Your kidneys have a vital role in filtering your blood to remove waste and extra fluid from your body. They also help make red blood cells, vitamin D, and hormones that control your blood pressure.
Chronic kidney disease (CKD) damages your kidneys and can impact many aspects of your health. It's a chronic illness, which means it gets worse over time and can be a life-long condition.
About 37 million American adults have CKD.
One cause of CKD is other illnesses. Diabetes and uncontrolled high blood pressure cause two-thirds of cases.
Sometimes, it's the result of an injury to the kidneys.
The following conditions are common causes of kidney damage:
While CKD can affect anyone, the risk is higher for:
If you catch the disease early, you can manage it with lifestyle changes — like a new diet — and medicine, if needed.
As the disease progresses, CKD can:
The best way to prevent CKD is to take care of your health.
Maintain a healthy weight and manage any health conditions that can increase your risk for the disease
To protect the overall health of your kidneys:
At the UPMC Kidney Disease Center:
Early stage CKD often has no symptoms.
As it gets worse, you may start to notice that you:
If you have any or all of these symptoms, speak with your PCP. They may order tests or refer you to a kidney specialist.
To diagnose CKD and check your kidney function, your doctor will have to take a few tests.
These may include blood tests to measure:
Your doctor may also:
The results of your GFR blood test helps your doctor learn the stage of your disease and make plans for treatment.
The normal GFR for healthy kidneys is at least 90 milliliters per minute. It's sometimes lower for older adults.
As your CKD gets worse, it will move through five stages:
|60 to 89 ml/min
|45 to 59 ml/min
|Mild to moderate loss.
|30 to 44 ml/min
|Moderate to severe loss.
|15 to 29 ml/min
|15 ml/min or less
|End-stage kidney disease.
There's no cure for CKD.
But at the UPMC Kidney Disease Center, the goals of treatment are to:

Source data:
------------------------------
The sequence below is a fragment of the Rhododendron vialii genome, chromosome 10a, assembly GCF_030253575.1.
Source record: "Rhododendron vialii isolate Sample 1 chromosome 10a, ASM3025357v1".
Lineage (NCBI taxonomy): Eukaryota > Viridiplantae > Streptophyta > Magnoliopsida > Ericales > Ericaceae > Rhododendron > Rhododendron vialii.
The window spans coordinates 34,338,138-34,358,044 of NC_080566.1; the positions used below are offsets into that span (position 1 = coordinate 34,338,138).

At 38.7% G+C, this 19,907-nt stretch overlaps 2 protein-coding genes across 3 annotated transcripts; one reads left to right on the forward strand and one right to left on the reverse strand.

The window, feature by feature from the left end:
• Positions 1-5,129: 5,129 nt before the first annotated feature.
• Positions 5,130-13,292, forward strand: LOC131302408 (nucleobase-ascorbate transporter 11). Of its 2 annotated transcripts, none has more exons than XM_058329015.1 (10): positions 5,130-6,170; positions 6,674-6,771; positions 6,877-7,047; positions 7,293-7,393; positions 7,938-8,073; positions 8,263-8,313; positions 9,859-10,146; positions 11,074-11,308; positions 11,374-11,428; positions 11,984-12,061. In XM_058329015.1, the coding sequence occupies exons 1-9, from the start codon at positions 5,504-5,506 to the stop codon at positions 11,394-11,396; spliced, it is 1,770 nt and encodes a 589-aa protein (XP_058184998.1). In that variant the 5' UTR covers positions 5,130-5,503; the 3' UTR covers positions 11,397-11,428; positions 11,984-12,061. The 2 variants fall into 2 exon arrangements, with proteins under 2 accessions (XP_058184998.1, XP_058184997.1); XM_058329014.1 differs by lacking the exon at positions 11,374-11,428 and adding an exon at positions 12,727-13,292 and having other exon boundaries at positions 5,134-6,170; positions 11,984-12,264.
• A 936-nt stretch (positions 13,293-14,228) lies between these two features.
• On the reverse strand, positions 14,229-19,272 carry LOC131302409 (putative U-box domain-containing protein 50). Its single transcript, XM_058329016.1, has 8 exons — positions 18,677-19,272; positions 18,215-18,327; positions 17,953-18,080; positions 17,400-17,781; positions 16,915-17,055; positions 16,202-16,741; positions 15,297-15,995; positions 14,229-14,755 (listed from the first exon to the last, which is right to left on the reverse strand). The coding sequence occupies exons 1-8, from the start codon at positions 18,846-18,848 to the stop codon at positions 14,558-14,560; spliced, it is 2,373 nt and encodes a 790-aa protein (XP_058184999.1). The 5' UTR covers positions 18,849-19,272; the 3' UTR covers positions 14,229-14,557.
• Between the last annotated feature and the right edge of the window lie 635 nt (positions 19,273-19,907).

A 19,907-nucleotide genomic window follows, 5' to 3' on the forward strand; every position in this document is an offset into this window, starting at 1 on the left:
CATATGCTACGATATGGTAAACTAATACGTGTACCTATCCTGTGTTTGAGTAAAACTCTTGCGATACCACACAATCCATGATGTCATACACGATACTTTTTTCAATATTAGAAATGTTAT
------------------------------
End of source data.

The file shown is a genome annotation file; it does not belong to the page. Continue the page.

Your treatments may change over time if your CKD gets worse, but treatments will be lifelong. No matter the stage of your disease, you have hope at the UPMC Kidney Disease Center.
Lifestyle changes may help slow the progress of CKD.
Your doctor may ask you to:
At the UPMC Kidney Disease Center, we'll provide you with detailed guidance to help you make changes to your diet and lifestyle.
You might need medicine if you have high blood pressure, high blood sugar, or albumin in your urine.
Our experts in supportive care can also prescribe medicine to ease other painful symptoms.
End-stage kidney disease — having less than 15 percent of your normal function — can cause toxic waste to build up in your body. You may need to have dialysis, also called renal replacement therapy.
During dialysis, a machine cleans waste from your blood and helps control your blood pressure.
There are two common types of dialysis:
For most people, dialysis is only a short-term treatment. In time, you may need a kidney transplant.
Although dialysis treatments are lifesaving for many people, they can be hard and sometimes painful for others.
For people with advanced kidney disease who want to avoid dialysis treatment, renal supportive care can offer hope and comfort.
Supportive care aims to:
At the UPMC Kidney Disease Center, you have access to world-recognized experts through the Renal Supportive Care Clinic.
If you have CKD, a kidney transplant may be the key to getting you back to your healthy life.
We partner with the kidney transplant experts at UPMC Transplant Services to provide care before, during, and after transplant.
Living with CKD can be tough, but you have hope at the UPMC Kidney Disease Center.
Some people with CKD respond well to medical treatments and may never enter end-stage kidney disease.
Your age, overall health, and treatment outcomes all play a role in your prognosis. Early diagnosis and treatment can keep you informed and prepared.
To learn more about kidney disease: